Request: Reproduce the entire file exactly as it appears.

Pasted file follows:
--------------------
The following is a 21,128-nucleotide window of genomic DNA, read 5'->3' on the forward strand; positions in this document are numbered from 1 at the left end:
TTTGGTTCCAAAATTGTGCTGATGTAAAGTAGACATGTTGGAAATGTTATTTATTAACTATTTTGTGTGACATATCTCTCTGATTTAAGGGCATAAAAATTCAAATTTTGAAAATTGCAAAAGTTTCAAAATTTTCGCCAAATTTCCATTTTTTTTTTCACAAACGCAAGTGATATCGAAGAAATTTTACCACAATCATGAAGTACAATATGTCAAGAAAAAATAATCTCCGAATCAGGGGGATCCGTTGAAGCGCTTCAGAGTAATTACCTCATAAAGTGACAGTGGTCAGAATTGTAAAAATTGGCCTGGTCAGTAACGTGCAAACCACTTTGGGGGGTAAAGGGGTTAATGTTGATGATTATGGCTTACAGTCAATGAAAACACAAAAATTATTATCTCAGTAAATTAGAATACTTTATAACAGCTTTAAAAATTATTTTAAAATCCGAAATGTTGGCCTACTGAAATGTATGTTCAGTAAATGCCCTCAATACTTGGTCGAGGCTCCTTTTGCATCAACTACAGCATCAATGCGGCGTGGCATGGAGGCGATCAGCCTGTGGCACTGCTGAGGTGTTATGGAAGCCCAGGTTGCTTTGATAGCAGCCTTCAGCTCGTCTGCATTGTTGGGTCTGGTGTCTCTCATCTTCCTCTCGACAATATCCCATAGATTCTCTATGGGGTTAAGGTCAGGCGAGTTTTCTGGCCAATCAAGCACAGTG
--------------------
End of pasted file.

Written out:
The following is a 21,128-nucleotide window of genomic DNA, read 5'->3' on the forward strand; positions in this document are numbered from 1 at the left end:
TTTGGTTCCAAAATTGTGCTGATGTAAAGTAGACATGTTGGAAATGTTATTTATTAACTATTTTGTGTGACATATCTCTCTGATTTAAGGGCATAAAAATTCAAATTTTGAAAATTGCAAAAGTTTCAAAATTTTCGCCAAATTTCCATTTTTTTTTTCACAAACGCAAGTGATATCGAAGAAATTTTACCACAATCATGAAGTACAATATGTCAAGAAAAAATAATCTCCGAATCAGGGGGATCCGTTGAAGCGCTTCAGAGTAATTACCTCATAAAGTGACAGTGGTCAGAATTGTAAAAATTGGCCTGGTCAGTAACGTGCAAACCACTTTGGGGGGTAAAGGGGTTAATGTTGATGATTATGGCTTACAGTCAATGAAAACACAAAAATTATTATCTCAGTAAATTAGAATACTTTATAACAGCTTTAAAAATTATTTTAAAATCCGAAATGTTGGCCTACTGAAATGTATGTTCAGTAAATGCCCTCAATACTTGGTCGAGGCTCCTTTTGCATCAACTACAGCATCAATGCGGCGTGGCATGGAGGCGATCAGCCTGTGGCACTGCTGAGGTGTTATGGAAGCCCAGGTTGCTTTGATAGCAGCCTTCAGCTCGTCTGCATTGTTGGGTCTGGTGTCTCTCATCTTCCTCTCGACAATATCCCATAGATTCTCTATGGGGTTAAGGTCAGGCGAGTTTTCTGGCCAATCAAGCACAGTG